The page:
Influence of wagon structure on the vertical response of freight.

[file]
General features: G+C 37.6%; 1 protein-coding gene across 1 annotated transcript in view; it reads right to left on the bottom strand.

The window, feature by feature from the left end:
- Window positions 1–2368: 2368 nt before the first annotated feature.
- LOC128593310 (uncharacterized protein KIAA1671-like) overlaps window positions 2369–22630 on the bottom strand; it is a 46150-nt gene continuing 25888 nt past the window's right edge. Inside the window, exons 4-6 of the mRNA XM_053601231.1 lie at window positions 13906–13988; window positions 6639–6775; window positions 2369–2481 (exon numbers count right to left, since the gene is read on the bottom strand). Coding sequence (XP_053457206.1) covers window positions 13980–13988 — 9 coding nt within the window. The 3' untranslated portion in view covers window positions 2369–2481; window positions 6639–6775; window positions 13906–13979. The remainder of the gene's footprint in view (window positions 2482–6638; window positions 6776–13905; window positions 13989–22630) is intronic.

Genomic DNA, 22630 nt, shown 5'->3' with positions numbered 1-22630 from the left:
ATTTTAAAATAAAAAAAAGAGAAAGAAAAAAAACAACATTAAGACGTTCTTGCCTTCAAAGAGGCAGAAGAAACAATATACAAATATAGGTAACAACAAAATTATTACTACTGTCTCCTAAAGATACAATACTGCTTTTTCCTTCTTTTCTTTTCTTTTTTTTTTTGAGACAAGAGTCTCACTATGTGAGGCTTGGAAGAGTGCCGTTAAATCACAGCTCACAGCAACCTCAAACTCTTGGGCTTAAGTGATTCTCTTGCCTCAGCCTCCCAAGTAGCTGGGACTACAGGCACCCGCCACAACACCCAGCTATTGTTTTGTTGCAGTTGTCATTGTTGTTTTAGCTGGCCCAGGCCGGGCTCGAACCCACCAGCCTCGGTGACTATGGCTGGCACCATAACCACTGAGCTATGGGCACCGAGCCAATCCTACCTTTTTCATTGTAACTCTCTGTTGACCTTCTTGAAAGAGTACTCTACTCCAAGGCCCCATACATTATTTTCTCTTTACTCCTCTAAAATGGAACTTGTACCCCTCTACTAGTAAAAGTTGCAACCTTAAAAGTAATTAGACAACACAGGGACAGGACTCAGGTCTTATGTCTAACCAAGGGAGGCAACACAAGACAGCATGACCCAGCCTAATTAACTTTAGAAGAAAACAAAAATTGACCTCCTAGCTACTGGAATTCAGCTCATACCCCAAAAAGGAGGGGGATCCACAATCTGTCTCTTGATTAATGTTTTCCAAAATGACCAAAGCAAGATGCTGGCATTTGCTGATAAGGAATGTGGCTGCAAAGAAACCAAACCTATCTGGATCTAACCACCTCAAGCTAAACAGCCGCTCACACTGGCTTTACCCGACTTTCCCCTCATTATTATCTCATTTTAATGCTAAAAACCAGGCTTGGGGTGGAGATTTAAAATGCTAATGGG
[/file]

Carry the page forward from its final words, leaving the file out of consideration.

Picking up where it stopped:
Historically, wagons have been designed according to the American Association of Railroads specifications. These require that wagons be designed to withstand a static load between the couplers of 350 tons. This implies that the structure has a certain stiffness. In order to improve load to tare ratio, there has been talk of reducing the end load specifications. This implies that the stiffness of the wagon will reduce. Using more flexible wagons implies that the freight will probably be exposed to a harsher dynamic environment. There is a trade off between the cost of packaging and the cost of protection devices installed in the vehicle. If handling damage can be prevented then an understanding of the dynamic environment will assist in reducing the packaging requirement. This research looked at the dynamic characteristics of an existing design of wagon using modal analysis. The results from the modal analysis were extended to be inputs to the time domain freight model. Various analytical models of the freight were developed depending on the configuration and dynamic properties. Special consideration was given to a cylinder with its axis transverse to the wagon. The modal model was modified to accommodate the change in mass imposed by the freight. The various sources of dynamic excitation were explored, namely inputs from the coupler and from the bogie. Data from shunting yard simulations were used to generate spectra as input to the wagon model. The objective was to use modal techniques to be able to take individual components, form them into a complete model and make informed decisions about the suitability of a certain configuration for traffic.